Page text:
It is remarkable to observe the results in Table 65 5 that the pour points of all of the blends, Tests and isopropyl alcohol were quite efiective when used in the larger amounts, e. g. 0.2%, but not so effective in the small amounts, such as 0.05%. The most surprising result of all was in Test 2 where 0.05% of pour sensitizer obtained by extracting the spent clay with ethylene dichloride Fig. 3.

In comparing the two methods of sensitizing oils to pour depressors discussed above, it should be kept in mind that they differ in several respects. Thus, the more direct method of percolating the Bright Stock itself (in naphtha solution) through the spent clay yields a product which, while it sometimes increases in pour point, has suffered no change in color. The clay extracts, on the other hand, markedly darken the oils into which they are blended.

Although the theory of the mechanism of the operation of the present invention is not at all understood, the results are clear and certain, and are highly unexpected, especially in the range of low concentrations of pour depressor.

It is not intended that this invention be limited by the specific examples which have been given here merely for the sake of illustration nor by any theory as to the mechanism of the operation of the invention, but only by the appended claims in which it is intended to claim all novelty inherent in the invention as broadly as the prior art permits.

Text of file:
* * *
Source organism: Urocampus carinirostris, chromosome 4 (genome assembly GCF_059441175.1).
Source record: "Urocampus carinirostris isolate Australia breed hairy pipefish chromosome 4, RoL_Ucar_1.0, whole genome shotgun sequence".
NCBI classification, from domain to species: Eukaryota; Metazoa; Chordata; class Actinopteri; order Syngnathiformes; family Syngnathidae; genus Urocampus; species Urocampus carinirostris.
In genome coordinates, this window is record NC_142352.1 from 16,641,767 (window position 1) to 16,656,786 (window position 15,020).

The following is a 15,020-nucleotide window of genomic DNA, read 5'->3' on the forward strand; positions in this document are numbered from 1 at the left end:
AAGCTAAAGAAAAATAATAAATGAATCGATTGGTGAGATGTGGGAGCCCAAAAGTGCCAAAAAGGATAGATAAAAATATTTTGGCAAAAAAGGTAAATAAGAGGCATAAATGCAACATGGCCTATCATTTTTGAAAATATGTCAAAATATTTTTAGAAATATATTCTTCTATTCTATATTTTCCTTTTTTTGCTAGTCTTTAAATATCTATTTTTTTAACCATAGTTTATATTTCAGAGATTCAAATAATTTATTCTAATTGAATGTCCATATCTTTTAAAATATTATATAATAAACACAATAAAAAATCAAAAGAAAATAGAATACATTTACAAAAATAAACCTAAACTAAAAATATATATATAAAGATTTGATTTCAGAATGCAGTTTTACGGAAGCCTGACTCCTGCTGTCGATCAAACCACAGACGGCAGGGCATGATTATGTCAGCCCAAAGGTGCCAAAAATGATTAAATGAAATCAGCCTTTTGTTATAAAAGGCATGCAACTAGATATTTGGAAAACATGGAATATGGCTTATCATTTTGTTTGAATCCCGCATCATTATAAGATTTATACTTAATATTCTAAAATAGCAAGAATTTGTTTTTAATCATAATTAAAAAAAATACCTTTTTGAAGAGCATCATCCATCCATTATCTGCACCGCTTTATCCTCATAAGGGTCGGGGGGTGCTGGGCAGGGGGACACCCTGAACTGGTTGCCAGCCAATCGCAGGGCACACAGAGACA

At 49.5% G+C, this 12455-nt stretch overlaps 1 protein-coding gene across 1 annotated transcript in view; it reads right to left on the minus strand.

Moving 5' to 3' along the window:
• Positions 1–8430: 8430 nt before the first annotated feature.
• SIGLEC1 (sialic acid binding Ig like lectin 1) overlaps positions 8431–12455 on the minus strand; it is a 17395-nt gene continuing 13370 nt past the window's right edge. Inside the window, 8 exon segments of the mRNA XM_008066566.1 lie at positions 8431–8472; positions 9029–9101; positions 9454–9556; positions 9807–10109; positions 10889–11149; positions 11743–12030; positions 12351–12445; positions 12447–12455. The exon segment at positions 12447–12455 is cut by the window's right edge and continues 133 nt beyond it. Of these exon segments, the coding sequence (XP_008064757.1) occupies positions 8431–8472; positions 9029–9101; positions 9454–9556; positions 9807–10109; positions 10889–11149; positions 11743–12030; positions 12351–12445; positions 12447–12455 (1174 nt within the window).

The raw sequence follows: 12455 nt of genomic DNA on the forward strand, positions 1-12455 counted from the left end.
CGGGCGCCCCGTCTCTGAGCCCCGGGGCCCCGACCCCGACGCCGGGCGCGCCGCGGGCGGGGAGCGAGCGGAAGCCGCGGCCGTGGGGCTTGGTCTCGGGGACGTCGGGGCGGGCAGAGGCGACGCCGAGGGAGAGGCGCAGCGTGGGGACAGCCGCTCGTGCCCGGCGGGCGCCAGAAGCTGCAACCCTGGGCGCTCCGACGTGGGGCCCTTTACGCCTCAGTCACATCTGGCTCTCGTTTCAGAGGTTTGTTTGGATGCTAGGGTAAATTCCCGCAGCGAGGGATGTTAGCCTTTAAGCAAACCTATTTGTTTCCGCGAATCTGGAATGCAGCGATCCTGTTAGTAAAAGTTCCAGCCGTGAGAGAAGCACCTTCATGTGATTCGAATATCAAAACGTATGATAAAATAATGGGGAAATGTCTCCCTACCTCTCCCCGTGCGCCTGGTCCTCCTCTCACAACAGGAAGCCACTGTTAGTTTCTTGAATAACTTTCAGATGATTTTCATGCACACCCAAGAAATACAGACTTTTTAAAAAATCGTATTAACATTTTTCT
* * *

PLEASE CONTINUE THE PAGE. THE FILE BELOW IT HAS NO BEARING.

We claim:

1. A lubricant comprising a waxy mineral lubricating oil, a small amount of synthetic pour depressor, and a small amount of natural pour sensitizer extracted from a crude petroleum distillation bottoms by clay treating.

2. Composition according to claim 1 in which the mineral lubricating oil is a blend of a lubricating oil distillate and a refined residual.

3. Composition according to claim 1 in which the pour depressor is made by condensing long aliphatic hydrocarbon chains onto an aromatic nucleus.

4. A lubricating oil composition comprising a major proportion of waxy mineral lubricating oil containing about to by volume of refined lubricating oil distillate having a viscosity of about -1000 seconds Saybolt at 100 F., and about 50 to 5% by volume of Bright Stock, said composition also containing about 0.01%- 5.0% by weight of the total blend of a pour depressor made by condensing chlorinated paraifin wax with naphthalene in the presence of aluminum chloride, and also containing a small amount of a pour sensitizer extracted from a crude cylinder stock by clay treating.